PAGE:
Stacy Morrison's Journey Through Divorce Hell -- And Back

Amy Keyishian

Photo from Amazon
It's no wonder Redbook Magazine is such a success. Interviewing editor-in-chief Stacy Morrison about her new book, Falling Apart in One Piece: One Optimist's Journey Through the Hell of Divorce (Simon & Schuster, 2010) was like chatting with an old friend. In fact, her whole book, just out this week, feels like a heartfelt tete-a-tete over pedicures and lattes. I caught up with her in her office to talk about the book, her life, and her advice for moms going through the same hell.

Let's go through the laundry list of all the things that happened at once: You had a 10-month-old baby, you had just bought a house, you were interviewing for your dream job as EIC of Redbook -- and your husband of 9 years says he wants out of the marriage.  Do I have that right?

And I had been fired from a job I loved, just a few weeks before, which was also destabilizing. At the time, I thought "It's a busy, hard time, but things are good." I knew we were in a struggle, but I didn't think it was a struggle about us. Yet I knew enough to say that snarky thing to him (see the excerpt)  -- “Want to tell me what you hate so much about your life today?”

You knew, unconsciously, something was wrong.

That opening moment captures the whole story: This is what life is. It's never just any one thing, though that’s how we like to tell the story to ourselves.

I know how weird it feels when someone says "You're so strong" because you're calm in the face of a disaster. I always wanted to say, "What choice do I have?!"

That's what I said! Every time someone said "You are so strong," it hurt. I felt like they were taking a piece of me. I felt like I was dying. I wanted people to say, "You must be feeling weak right now. Are you okay?"

You also describe feeling like you had sliding screens you could close when you had to go from panic-mode to survival-mode.

I felt like my divorce was two years of Zen living, because the constant reversals meant that two things were true at the same time. Like the title of Chapter Six: You Are Not Alone, and, Yes, You Are Totally Alone. I finally realized that living in the ambiguity of in-between was all I was going to get. I had to find that balancing point and realize that's what it was all about.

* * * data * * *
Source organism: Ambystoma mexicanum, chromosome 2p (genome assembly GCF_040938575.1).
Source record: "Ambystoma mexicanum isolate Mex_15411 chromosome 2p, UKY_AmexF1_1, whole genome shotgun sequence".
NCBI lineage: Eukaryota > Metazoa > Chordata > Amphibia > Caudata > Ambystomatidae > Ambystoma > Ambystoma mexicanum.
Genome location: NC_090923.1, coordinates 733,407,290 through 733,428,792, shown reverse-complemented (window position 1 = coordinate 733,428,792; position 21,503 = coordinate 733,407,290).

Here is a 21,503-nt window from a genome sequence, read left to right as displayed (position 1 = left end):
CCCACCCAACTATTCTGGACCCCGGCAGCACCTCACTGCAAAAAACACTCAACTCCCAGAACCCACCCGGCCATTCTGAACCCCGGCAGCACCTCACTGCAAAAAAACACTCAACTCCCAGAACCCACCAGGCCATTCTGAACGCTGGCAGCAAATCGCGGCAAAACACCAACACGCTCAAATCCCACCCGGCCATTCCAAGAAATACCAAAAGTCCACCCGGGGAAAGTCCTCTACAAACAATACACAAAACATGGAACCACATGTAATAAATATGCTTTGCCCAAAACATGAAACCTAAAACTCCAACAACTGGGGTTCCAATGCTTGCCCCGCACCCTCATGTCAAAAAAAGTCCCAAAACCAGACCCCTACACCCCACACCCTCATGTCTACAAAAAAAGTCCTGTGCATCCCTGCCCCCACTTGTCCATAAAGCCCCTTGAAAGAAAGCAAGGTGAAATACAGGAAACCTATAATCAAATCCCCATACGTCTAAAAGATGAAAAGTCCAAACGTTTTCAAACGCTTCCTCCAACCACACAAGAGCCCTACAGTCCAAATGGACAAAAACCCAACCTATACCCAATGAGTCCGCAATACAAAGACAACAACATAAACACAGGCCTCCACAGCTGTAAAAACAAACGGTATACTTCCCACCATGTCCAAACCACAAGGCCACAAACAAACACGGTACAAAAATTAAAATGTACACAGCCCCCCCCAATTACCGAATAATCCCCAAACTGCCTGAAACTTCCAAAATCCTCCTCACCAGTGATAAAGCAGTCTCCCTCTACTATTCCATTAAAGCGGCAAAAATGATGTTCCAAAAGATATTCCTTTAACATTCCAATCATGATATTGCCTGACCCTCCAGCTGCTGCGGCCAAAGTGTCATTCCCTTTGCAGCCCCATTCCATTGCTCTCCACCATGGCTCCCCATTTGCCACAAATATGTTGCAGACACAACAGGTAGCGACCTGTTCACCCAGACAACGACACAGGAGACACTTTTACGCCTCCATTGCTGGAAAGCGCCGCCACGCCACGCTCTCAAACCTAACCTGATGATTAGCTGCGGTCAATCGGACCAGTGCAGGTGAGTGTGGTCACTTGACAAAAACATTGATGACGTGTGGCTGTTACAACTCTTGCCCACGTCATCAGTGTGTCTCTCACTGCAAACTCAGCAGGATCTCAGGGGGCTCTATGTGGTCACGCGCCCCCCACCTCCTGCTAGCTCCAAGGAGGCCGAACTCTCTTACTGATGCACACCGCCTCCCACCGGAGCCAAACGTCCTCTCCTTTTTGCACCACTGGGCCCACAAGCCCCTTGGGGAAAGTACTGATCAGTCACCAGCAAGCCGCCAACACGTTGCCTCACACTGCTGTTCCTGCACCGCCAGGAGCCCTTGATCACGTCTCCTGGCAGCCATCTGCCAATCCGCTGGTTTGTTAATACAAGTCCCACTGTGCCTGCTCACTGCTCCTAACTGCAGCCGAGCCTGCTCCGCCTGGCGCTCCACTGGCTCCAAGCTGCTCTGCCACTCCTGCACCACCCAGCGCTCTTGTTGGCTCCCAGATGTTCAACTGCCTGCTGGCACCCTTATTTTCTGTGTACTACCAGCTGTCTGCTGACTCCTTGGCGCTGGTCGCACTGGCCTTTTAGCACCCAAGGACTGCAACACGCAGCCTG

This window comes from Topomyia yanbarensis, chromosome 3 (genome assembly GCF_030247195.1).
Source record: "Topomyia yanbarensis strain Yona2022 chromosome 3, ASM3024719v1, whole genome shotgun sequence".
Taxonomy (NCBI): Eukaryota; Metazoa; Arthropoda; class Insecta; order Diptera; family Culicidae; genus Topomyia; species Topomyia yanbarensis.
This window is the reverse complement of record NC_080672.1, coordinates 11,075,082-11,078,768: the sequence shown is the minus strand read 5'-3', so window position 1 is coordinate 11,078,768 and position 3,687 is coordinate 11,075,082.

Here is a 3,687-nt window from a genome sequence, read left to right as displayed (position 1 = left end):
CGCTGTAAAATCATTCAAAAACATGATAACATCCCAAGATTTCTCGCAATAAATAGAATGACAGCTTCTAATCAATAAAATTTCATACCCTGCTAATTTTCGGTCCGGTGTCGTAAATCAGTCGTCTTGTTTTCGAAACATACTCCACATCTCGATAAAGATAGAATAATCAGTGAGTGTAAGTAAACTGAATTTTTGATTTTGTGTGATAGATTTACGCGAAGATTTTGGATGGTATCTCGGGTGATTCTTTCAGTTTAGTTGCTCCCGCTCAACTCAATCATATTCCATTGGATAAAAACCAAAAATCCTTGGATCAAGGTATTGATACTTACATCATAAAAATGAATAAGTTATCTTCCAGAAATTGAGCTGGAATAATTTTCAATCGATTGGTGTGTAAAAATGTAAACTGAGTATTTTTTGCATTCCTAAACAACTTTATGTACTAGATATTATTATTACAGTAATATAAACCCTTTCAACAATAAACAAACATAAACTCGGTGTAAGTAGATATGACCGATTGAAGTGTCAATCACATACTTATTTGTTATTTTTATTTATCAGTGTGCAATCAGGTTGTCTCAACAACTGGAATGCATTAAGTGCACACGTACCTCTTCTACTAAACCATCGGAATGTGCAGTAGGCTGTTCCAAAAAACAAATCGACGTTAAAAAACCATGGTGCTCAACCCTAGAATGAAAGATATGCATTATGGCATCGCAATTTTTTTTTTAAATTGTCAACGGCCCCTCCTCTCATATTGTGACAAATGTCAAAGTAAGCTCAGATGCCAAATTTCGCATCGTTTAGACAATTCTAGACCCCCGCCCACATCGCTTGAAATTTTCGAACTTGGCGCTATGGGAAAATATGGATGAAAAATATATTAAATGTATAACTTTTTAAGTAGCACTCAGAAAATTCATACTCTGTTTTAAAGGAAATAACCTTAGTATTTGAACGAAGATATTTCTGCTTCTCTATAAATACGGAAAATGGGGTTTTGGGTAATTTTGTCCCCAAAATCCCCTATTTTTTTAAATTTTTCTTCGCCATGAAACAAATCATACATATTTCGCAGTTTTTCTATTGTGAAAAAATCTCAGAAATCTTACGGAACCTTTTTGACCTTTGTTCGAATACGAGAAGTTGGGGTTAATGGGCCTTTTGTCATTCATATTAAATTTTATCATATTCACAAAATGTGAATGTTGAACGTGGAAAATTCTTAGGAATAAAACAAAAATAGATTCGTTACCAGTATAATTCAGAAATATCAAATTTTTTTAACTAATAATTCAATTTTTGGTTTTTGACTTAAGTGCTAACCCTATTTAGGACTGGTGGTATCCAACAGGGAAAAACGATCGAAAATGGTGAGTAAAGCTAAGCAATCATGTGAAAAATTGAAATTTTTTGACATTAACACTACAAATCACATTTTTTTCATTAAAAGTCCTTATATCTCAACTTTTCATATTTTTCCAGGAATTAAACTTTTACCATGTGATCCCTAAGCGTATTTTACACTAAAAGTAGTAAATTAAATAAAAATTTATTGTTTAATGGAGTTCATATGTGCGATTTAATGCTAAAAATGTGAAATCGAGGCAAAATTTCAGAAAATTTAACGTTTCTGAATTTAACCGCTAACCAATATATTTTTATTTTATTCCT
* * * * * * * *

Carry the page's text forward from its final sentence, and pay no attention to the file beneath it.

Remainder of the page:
Before that, I was very all-or-nothing, and I thought it was soo cool to be intense and driven. I finally realized it was better to find that in-between place.

You say you didn't want "the cruddy consolation prize of being the one who was 'wronged.'" Your assessment of the divorce is complex -- you were both at fault .Why do you think so many people – men and women who've been divorced -- seem to want things to be black and white?

How could you not want that? In those first horrible weeks when the person you believe loves you most in the world, besides your mother, rejects you -- how could you want anything but the story that makes you look good? The one thing that helped me not do that was that I was so blindsided, I just had to know everything that was going on in him that I didn’t know about. I was driven to know: What had I missed?

What I love is that I have written 100,000 words about this and I have no answers. Because there is no one real story. You think you can make one, but the fact that you're looking for one means there is no one real story.

How are you different now?

I'm quieter. I still talk too much, but there is a quiet place inside of me that listens.

What did you learn about moving through crisis?

Wisdom doesn't come to you like an arrow through the heart; it comes when it comes, and we have to be listening to catch it because it can be hiding in something we don't want.

And it doesn't come all at once. I would think "There's my revelation, I'm done," and then I'd be back on the kitchen floor, staring at the crumbs under my stove. Knowledge looped back around and came to me bit by bit.

How are you able to stay such good friends with your ex?

I spent 13 years with Chris. I met him when I was 21. The thought of giving up everything I had learned from 21 to 34 -- are you kidding me? I needed to preserve those memories and experiences without their being attached to hurt or doubt.

How did other people react to your divorce, and what did that teach you about marriage?

It made me so angry that people wanted me to bury this marriage. People wanted him to have had an affair -- they would ask, and you could tell it was because they wanted to get those details and then be furious with him, and I could be the saint. I finally saw they were trying to secure their own magic: "This won't come to my relationship." But we need to live daily in the truth of This could all be gone tomorrow, so who cares if he put the milk in the wrong place in the refrigerator?"

How did your fix your relationship  while getting divorced?

I had to think: Who do I want to be on the other side? I wanted to be at peace, wise, calm, and for my son never to feel the bitterness. But I didn't do this for him. I did it for me.

We are better partners to each other now than we were when we were married. About a year and a half after we split, he went through a very hard personal thing. I was scared, on the phone with him, and I found my strength to help and guide him through this process. And when I did, he was blown away -- and I said "I'm sorry it took us breaking up to realize we are two separate people." If you learn the lesson too late, who cares? Just learn the lesson, because then it's not too late.

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